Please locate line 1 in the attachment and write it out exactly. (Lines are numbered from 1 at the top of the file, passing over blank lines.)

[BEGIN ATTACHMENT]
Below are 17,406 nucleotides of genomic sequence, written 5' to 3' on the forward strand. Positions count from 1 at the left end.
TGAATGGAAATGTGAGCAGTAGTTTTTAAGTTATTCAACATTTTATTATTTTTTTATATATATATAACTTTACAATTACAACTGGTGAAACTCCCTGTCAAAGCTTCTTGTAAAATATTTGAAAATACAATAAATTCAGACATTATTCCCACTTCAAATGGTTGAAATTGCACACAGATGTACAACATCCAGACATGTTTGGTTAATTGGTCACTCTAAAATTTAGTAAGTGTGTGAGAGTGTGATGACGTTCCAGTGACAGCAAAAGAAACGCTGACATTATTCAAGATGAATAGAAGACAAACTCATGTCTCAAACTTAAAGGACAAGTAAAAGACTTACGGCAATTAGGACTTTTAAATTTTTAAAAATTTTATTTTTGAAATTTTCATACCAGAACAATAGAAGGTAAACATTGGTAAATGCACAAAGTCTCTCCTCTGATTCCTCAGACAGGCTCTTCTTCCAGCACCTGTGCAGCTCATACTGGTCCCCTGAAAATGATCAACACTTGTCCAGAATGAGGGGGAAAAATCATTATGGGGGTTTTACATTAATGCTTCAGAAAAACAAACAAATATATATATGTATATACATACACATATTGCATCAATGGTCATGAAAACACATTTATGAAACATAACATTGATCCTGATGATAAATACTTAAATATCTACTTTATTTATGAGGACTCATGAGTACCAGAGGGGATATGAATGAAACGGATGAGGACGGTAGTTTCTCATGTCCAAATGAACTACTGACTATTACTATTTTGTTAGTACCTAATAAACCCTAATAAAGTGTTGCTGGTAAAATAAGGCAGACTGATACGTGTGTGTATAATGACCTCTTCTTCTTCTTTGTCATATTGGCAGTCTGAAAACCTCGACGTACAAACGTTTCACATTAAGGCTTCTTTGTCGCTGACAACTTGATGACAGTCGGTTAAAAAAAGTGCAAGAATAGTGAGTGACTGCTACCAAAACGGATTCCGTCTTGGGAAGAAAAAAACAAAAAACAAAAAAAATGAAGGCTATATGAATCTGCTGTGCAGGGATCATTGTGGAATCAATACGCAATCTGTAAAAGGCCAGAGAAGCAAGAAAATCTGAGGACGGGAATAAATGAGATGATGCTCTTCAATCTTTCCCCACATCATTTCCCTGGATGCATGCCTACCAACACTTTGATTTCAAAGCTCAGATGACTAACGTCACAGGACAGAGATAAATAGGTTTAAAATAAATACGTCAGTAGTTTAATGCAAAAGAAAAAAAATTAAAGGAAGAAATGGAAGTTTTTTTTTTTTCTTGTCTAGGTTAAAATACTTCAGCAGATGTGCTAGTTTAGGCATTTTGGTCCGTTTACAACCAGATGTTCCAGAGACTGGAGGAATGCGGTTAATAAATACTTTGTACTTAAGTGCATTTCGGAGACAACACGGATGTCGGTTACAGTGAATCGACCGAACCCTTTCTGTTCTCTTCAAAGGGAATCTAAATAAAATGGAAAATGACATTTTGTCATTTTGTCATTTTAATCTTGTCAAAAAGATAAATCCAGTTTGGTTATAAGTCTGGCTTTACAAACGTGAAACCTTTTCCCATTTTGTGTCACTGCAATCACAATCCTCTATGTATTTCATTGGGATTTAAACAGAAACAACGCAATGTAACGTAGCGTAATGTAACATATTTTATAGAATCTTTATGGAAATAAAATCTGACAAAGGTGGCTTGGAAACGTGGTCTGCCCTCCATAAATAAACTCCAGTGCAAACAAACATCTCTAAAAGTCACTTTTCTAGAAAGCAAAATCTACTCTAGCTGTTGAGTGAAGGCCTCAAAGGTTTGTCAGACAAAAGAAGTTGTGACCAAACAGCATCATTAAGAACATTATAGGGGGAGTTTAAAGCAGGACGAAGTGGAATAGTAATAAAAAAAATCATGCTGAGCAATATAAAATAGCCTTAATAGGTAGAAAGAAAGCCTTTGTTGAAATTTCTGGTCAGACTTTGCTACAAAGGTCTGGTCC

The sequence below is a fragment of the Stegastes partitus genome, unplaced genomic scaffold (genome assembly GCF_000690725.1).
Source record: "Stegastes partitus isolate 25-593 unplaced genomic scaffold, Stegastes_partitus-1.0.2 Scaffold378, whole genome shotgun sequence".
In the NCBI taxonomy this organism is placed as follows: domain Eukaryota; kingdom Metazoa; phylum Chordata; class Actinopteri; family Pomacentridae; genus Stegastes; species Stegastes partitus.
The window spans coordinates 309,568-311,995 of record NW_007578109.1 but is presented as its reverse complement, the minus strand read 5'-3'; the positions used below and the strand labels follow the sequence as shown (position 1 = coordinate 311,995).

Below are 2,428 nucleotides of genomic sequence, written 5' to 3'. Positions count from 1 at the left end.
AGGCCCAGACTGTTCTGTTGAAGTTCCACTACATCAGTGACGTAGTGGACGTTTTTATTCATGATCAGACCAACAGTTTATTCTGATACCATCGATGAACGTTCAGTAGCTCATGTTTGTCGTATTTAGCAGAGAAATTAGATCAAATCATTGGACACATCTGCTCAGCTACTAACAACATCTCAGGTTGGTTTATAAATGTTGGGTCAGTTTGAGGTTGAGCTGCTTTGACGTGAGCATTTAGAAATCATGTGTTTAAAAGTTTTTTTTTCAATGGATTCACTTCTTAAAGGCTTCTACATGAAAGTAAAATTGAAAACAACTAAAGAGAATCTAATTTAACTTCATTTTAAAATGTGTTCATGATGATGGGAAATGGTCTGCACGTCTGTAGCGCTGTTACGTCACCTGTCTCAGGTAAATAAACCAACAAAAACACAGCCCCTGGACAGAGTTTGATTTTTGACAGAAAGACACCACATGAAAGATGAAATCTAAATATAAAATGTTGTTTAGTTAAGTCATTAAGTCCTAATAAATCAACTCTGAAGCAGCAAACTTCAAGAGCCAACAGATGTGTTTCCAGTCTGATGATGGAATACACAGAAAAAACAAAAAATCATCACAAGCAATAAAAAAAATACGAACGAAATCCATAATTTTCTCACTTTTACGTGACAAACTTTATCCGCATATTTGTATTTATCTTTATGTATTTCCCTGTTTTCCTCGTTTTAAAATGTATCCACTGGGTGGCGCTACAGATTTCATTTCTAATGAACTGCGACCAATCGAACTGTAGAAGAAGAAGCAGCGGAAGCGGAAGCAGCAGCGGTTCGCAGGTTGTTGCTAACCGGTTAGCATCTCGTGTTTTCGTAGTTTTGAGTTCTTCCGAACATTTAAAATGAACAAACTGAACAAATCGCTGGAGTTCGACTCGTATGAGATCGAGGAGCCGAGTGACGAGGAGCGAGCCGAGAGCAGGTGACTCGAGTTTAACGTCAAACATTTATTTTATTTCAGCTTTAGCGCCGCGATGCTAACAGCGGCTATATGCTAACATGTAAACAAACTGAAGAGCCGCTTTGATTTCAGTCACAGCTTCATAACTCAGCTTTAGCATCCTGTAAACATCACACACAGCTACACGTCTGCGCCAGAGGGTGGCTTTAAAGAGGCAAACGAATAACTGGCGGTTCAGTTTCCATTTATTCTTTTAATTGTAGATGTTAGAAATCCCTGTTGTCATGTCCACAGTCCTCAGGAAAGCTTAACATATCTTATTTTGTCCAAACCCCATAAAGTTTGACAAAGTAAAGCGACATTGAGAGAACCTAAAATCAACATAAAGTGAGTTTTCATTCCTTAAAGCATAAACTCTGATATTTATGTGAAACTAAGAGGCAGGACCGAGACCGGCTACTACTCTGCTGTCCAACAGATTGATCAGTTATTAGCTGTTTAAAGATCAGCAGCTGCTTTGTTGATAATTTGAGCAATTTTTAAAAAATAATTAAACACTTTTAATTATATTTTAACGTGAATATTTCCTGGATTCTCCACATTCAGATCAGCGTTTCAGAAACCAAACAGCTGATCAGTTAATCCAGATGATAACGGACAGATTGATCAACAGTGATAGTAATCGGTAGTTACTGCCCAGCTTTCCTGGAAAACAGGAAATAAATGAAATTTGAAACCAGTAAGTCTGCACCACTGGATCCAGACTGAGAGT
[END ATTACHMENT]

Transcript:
Below are 17,406 nucleotides of genomic sequence, written 5' to 3' on the forward strand. Positions count from 1 at the left end.